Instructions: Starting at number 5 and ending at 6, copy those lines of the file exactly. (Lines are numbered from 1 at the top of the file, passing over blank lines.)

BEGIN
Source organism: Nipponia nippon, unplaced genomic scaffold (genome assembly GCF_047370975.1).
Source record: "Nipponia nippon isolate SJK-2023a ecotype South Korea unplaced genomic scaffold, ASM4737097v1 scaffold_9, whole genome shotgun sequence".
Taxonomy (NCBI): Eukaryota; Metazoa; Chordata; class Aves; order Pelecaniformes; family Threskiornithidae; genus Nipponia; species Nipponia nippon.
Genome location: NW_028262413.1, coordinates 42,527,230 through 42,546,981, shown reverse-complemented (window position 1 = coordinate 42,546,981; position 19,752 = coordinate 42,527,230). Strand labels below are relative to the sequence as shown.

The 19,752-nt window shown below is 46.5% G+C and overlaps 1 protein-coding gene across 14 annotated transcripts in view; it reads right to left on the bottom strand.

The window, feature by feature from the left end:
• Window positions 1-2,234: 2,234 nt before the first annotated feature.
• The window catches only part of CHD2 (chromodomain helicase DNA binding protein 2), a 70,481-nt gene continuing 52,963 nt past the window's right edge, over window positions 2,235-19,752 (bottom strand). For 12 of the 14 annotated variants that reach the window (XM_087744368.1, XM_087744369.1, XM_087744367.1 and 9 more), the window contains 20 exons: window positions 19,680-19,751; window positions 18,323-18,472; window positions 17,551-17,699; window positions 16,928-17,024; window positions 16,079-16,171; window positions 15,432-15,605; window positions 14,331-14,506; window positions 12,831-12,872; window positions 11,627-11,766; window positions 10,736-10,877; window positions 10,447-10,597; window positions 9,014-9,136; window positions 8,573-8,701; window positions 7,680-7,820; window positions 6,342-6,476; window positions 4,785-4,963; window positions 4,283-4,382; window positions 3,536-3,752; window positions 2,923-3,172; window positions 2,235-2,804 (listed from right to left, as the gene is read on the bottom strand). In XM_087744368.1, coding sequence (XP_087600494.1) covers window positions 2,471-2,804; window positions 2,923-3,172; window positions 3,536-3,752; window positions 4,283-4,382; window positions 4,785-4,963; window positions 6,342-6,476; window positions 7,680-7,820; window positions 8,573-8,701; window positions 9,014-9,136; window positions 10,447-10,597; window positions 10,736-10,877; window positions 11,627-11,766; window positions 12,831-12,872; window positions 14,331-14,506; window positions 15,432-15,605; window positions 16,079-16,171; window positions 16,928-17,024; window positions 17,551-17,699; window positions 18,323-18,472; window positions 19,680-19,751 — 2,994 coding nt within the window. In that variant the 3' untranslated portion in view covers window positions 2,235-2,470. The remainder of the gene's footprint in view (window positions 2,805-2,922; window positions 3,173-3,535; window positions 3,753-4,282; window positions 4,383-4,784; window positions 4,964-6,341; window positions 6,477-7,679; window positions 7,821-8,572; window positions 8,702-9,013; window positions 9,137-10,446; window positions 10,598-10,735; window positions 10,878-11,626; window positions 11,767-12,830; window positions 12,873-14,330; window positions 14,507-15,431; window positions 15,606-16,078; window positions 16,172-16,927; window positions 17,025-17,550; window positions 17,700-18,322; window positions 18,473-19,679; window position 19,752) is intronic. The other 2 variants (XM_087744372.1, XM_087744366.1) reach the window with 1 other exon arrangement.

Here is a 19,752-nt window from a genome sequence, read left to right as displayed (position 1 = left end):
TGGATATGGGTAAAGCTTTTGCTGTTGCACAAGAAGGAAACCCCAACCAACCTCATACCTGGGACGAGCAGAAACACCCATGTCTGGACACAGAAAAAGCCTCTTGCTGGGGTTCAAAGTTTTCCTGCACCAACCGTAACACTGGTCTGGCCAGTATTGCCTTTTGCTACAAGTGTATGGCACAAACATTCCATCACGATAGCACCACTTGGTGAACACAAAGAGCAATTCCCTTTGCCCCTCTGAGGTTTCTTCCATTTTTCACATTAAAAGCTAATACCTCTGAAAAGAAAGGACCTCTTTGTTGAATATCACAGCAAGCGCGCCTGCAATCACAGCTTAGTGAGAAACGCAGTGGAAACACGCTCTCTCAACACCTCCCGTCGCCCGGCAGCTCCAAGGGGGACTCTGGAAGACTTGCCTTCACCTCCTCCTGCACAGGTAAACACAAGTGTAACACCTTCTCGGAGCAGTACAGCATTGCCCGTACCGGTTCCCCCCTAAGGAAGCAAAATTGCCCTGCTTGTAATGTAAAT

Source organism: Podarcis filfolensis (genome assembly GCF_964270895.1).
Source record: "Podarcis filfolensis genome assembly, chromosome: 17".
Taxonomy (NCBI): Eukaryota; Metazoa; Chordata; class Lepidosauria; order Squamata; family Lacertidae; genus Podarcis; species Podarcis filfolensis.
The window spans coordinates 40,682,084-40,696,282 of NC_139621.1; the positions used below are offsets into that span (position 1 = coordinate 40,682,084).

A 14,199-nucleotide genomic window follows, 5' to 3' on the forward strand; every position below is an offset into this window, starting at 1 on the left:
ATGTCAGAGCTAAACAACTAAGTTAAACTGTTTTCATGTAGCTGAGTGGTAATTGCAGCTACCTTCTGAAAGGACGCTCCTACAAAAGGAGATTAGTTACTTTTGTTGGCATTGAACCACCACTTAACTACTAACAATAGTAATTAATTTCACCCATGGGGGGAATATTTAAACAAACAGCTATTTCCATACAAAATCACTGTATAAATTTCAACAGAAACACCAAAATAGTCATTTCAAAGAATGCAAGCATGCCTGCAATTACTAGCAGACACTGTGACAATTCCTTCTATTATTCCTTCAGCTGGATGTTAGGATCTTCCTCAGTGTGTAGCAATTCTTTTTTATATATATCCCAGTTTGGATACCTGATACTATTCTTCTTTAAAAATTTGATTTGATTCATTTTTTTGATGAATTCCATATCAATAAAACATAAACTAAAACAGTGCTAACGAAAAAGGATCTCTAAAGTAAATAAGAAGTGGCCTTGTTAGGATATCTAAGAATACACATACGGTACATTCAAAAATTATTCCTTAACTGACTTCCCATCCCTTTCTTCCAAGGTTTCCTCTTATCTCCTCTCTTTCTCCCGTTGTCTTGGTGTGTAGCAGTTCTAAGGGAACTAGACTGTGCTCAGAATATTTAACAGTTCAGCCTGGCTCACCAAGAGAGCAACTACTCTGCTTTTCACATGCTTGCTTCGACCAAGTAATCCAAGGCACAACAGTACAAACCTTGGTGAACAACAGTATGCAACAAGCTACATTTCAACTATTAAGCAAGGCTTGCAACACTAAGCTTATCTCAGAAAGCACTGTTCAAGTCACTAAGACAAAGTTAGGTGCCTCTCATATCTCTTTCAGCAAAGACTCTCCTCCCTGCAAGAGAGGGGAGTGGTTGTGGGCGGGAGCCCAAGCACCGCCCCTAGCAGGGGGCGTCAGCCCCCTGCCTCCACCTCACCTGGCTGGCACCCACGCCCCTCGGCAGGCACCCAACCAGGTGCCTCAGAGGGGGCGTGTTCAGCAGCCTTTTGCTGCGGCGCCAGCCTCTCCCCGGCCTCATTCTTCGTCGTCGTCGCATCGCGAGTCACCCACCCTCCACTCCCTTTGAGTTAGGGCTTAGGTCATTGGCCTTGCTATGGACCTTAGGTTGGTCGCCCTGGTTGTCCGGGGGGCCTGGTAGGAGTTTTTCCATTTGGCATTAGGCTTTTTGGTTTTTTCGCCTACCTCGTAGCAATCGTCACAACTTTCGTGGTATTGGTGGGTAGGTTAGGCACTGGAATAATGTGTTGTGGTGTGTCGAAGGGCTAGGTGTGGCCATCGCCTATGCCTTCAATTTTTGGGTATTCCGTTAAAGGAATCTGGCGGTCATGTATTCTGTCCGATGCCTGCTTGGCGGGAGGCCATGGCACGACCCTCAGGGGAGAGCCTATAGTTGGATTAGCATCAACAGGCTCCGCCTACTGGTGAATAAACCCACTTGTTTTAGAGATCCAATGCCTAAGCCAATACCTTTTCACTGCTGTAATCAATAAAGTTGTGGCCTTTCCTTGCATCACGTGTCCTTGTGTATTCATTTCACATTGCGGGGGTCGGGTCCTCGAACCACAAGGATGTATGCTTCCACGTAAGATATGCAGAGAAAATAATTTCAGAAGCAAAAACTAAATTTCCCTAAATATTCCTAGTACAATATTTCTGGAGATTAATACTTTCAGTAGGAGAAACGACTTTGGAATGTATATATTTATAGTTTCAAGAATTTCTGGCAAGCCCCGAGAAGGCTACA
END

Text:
The 19,752-nt window shown below is 46.5% G+C and overlaps 1 protein-coding gene across 14 annotated transcripts in view; it reads right to left on the bottom strand.

The window, feature by feature from the left end: